• Museo Pio-Clementino: There are several rooms dedicated to the exhibition of Greek and Roman sculptures, some of them very famous like the Apollo of Belvedere, the Apoxymene or the Aphrodite of Cnido. I highly recommend you to take a walk here.
  • Gregorian Egyptian Museum: Here are kept archaeological remains and works of art from Egyptian, Assyrian, Mesopotamian and other ancient cultures, mainly from Hadrian's Villa in Tivoli.
  • Raphael's Rooms: The most important visit in the Vatican Museums after the Sistine Chapel. There are 4 rooms displaying frescoes by Raphael and members of his school.
  • Room of the Immaculate Conception: A room decorated entirely with frescoes dedicated to the life of the Virgin Mary.
  • Gallery of Maps: This houses what is probably the largest cartographic collection in the world, displayed on the walls of an impressive gallery.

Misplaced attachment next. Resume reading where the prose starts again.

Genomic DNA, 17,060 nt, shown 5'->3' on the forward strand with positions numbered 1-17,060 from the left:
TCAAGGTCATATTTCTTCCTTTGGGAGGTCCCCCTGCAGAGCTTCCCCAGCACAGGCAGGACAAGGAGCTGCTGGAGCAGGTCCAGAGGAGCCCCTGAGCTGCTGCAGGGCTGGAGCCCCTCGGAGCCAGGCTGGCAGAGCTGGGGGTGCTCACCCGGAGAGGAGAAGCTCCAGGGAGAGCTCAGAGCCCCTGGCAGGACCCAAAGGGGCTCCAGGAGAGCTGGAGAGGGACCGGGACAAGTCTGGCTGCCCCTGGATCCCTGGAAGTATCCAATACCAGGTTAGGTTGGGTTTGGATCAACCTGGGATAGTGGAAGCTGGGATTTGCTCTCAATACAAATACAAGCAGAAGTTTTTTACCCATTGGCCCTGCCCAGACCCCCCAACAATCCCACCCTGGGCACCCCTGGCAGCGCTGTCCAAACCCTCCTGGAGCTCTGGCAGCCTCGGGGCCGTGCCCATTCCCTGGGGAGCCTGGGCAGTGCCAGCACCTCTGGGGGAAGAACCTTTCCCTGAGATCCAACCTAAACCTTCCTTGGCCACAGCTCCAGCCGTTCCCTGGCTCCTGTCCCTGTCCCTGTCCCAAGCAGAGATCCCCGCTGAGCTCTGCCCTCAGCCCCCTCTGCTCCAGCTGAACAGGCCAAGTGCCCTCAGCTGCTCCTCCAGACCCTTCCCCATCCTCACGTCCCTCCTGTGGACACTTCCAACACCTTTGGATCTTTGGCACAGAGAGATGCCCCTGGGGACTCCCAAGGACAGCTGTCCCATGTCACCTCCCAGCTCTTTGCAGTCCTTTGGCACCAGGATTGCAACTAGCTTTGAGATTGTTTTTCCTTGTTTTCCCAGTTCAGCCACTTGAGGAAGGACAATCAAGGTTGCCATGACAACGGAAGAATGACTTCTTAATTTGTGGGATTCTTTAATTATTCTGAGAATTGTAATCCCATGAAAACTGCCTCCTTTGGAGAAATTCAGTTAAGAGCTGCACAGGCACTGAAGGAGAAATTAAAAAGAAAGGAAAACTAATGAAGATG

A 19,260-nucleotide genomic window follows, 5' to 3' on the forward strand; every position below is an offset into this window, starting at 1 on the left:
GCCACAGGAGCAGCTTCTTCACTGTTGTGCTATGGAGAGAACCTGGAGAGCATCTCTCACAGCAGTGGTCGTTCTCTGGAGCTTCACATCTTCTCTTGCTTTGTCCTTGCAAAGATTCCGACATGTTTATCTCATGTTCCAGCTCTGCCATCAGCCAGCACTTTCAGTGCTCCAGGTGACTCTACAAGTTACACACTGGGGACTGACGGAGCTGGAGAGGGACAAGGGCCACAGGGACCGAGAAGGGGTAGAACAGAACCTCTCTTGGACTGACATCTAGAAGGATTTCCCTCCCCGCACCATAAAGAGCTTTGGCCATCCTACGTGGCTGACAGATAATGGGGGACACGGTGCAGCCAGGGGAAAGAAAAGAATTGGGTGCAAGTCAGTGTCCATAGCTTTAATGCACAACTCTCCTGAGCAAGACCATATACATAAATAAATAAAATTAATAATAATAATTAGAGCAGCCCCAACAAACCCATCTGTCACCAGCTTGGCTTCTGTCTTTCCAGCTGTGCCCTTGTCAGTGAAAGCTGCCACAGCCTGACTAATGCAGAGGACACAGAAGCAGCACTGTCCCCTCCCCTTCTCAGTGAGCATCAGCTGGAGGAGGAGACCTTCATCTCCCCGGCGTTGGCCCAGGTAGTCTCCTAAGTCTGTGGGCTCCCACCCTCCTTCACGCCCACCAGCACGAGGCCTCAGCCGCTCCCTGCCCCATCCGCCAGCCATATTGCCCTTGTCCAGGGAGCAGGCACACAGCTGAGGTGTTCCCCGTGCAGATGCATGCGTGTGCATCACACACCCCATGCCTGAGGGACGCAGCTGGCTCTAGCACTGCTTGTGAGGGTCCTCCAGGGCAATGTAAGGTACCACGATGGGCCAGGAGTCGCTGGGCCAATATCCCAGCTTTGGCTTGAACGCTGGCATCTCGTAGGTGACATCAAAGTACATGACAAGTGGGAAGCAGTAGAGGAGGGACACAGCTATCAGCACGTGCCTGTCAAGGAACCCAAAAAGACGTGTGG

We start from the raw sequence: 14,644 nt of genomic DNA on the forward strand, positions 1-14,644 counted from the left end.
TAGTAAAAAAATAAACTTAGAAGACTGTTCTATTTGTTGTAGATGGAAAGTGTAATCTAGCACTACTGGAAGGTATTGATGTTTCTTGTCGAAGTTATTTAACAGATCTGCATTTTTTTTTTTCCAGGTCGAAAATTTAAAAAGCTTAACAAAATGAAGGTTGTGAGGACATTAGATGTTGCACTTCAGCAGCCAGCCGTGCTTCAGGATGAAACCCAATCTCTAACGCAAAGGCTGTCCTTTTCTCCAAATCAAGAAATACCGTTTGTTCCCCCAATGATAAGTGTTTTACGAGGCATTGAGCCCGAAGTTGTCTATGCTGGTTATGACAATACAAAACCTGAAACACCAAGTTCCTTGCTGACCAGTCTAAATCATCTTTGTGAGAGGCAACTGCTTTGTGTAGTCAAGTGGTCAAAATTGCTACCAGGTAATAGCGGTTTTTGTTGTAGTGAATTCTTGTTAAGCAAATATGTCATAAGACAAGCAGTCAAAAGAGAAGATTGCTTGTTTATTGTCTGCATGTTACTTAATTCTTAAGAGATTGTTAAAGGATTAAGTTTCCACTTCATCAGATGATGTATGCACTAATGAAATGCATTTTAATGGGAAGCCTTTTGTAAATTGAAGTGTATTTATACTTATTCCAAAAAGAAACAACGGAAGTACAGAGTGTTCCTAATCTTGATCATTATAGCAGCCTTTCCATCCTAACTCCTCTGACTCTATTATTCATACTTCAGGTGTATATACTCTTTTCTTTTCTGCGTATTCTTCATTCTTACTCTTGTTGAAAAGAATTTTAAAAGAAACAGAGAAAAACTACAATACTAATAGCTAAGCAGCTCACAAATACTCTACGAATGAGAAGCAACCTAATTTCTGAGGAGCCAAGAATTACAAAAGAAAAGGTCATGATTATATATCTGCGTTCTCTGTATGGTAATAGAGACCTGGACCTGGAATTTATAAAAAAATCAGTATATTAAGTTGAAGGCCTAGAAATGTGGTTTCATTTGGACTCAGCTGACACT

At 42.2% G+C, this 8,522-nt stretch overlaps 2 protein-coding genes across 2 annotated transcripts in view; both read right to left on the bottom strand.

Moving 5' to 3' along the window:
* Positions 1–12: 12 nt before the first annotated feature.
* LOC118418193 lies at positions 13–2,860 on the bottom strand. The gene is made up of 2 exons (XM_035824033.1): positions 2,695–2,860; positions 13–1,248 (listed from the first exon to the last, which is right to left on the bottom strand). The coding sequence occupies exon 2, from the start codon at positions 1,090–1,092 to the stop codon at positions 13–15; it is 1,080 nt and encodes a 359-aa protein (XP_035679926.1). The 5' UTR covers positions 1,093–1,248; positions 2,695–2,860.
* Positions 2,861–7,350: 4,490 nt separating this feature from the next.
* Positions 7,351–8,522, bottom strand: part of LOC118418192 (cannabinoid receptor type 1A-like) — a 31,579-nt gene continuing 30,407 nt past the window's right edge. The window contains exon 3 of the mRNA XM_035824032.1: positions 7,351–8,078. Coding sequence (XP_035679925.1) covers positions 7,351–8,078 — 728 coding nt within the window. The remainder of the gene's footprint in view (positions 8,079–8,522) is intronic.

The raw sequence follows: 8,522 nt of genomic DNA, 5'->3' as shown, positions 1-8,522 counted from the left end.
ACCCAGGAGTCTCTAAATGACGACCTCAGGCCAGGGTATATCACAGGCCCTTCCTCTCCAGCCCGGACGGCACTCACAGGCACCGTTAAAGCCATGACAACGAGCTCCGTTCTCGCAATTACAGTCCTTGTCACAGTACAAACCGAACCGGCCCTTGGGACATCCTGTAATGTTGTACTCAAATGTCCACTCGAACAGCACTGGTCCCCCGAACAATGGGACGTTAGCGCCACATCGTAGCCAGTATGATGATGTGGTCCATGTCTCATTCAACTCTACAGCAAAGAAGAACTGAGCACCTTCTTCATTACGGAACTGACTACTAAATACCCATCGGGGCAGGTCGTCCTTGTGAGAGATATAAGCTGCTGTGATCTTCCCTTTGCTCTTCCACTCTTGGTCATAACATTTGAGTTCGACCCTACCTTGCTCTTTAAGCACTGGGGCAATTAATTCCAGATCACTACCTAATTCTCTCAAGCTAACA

• Sistine Chapel: I don't think you'll forget to visit the Sistine Chapel on your visit to the Vatican Museums, but since stranger things have been seen, I'll leave it here to close the list just in case.

Other worthwhile Rome experiences

Not everything in Rome is about visiting its monuments and historic buildings. There are many people who focus on all the places they must enter and all the must-see attractions, only to realise at the end of their trip that they missed what really mattered: getting to know the city. To make sure you don't miss anything, here is an article that will guide you in choosing the best tour of Rome, an experience I highly recommend: Best Rome Tours.

And although they don't have the splendour and immensity of the Vatican's exhibition halls, the Capitoline Museums are a worthwhile visit that is not usually included in the more typical tourist circuits. If you want to read more about this museum, I have written a guide that you may find useful when planning a visit: Rome Capitoline Museums Tickets: how to buy and what to see.